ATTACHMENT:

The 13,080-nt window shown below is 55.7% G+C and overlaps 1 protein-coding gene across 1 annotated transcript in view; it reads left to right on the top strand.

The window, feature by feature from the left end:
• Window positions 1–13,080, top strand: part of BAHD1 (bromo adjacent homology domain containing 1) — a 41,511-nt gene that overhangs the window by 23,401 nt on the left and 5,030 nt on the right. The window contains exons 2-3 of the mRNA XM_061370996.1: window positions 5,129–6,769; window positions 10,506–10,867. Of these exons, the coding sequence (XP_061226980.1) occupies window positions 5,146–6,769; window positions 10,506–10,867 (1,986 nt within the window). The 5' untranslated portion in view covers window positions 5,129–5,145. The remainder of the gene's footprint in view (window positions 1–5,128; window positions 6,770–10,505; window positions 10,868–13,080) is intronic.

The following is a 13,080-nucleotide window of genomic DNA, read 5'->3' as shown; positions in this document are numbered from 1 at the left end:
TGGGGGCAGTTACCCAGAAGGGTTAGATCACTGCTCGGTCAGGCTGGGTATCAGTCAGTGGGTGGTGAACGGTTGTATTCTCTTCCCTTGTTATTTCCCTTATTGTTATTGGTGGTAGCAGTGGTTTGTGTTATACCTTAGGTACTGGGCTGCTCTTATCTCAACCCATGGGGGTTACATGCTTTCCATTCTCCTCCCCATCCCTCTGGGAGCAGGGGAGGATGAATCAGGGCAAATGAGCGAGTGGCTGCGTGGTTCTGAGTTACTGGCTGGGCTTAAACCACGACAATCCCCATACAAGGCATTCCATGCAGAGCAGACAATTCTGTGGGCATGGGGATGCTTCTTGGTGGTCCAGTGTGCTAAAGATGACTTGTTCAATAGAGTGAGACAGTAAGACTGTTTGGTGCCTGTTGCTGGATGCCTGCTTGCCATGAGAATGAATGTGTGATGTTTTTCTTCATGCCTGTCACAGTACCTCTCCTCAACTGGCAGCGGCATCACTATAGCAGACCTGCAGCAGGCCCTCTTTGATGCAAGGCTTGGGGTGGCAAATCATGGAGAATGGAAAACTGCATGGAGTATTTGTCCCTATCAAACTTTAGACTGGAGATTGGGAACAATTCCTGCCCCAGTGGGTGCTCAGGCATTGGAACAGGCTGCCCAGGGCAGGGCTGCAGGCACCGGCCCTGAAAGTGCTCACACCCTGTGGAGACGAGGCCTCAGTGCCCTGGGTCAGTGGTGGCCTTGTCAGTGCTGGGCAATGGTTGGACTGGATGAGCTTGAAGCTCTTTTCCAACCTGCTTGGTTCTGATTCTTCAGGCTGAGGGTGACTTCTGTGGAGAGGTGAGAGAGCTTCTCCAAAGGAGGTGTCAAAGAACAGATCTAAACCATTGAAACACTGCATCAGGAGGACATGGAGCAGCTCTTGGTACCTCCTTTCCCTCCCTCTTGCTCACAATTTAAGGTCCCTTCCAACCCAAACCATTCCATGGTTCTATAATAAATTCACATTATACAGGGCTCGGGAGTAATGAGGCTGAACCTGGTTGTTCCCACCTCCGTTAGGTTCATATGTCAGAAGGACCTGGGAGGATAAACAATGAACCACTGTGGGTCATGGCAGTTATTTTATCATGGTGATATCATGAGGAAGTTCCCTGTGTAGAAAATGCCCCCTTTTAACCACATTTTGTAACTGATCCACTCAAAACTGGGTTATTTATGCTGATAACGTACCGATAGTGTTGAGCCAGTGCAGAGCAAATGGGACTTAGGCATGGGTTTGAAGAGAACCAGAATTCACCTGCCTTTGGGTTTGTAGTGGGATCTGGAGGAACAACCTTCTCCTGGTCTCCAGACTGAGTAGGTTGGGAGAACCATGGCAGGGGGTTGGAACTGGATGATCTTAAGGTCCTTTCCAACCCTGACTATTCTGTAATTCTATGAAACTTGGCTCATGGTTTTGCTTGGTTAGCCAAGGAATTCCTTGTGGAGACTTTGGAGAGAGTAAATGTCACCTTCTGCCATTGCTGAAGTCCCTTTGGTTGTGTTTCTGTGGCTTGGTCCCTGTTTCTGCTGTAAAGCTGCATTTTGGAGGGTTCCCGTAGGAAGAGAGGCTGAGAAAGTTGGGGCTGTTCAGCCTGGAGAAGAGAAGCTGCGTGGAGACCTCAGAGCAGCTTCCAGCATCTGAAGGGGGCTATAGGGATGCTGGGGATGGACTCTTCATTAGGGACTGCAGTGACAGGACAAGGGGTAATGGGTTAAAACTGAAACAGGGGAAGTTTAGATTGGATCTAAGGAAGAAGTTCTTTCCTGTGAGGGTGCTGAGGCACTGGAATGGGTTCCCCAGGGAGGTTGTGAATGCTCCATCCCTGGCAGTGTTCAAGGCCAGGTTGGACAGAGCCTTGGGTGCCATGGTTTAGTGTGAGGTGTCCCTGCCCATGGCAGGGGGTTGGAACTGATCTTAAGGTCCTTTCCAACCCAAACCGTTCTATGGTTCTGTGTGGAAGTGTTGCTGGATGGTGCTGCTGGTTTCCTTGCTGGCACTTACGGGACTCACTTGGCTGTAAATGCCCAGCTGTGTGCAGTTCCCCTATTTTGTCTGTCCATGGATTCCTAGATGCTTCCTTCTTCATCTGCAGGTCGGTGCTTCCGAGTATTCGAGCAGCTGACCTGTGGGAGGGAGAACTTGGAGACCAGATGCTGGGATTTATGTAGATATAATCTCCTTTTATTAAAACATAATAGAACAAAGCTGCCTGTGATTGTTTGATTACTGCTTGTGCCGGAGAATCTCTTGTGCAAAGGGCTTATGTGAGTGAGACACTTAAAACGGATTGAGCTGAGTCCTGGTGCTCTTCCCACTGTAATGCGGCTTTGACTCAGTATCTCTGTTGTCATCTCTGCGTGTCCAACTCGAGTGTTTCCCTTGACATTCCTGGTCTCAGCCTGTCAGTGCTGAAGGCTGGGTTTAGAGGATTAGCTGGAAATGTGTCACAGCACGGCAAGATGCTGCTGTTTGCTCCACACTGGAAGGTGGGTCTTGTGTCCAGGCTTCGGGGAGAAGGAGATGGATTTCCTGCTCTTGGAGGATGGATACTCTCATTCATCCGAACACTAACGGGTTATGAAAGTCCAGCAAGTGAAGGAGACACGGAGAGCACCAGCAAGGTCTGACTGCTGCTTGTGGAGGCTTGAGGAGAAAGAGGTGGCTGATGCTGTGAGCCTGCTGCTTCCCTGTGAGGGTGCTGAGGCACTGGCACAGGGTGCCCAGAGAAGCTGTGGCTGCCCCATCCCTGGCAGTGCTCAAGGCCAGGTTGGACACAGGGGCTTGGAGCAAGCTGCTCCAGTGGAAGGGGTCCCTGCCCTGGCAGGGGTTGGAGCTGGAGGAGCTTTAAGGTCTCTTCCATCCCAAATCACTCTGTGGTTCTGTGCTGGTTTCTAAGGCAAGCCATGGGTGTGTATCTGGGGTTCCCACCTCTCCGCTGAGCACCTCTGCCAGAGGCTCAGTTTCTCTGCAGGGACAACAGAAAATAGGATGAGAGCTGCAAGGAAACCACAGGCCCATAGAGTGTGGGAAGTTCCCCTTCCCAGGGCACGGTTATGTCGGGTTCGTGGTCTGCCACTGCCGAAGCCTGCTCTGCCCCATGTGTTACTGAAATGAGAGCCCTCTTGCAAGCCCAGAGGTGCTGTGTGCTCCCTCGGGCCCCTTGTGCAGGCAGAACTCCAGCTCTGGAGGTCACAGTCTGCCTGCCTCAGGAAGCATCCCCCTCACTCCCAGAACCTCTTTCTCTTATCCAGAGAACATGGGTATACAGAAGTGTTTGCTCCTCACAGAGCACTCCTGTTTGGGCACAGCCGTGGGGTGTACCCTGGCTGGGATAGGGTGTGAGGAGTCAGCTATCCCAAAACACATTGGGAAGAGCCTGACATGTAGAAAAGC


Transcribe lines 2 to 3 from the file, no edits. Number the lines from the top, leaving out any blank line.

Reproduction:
The window, feature by feature from the left end:
• Window positions 1–13,080, top strand: part of BAHD1 (bromo adjacent homology domain containing 1) — a 41,511-nt gene that overhangs the window by 23,401 nt on the left and 5,030 nt on the right. The window contains exons 2-3 of the mRNA XM_061370996.1: window positions 5,129–6,769; window positions 10,506–10,867. Of these exons, the coding sequence (XP_061226980.1) occupies window positions 5,146–6,769; window positions 10,506–10,867 (1,986 nt within the window). The 5' untranslated portion in view covers window positions 5,129–5,145. The remainder of the gene's footprint in view (window positions 1–5,128; window positions 6,770–10,505; window positions 10,868–13,080) is intronic.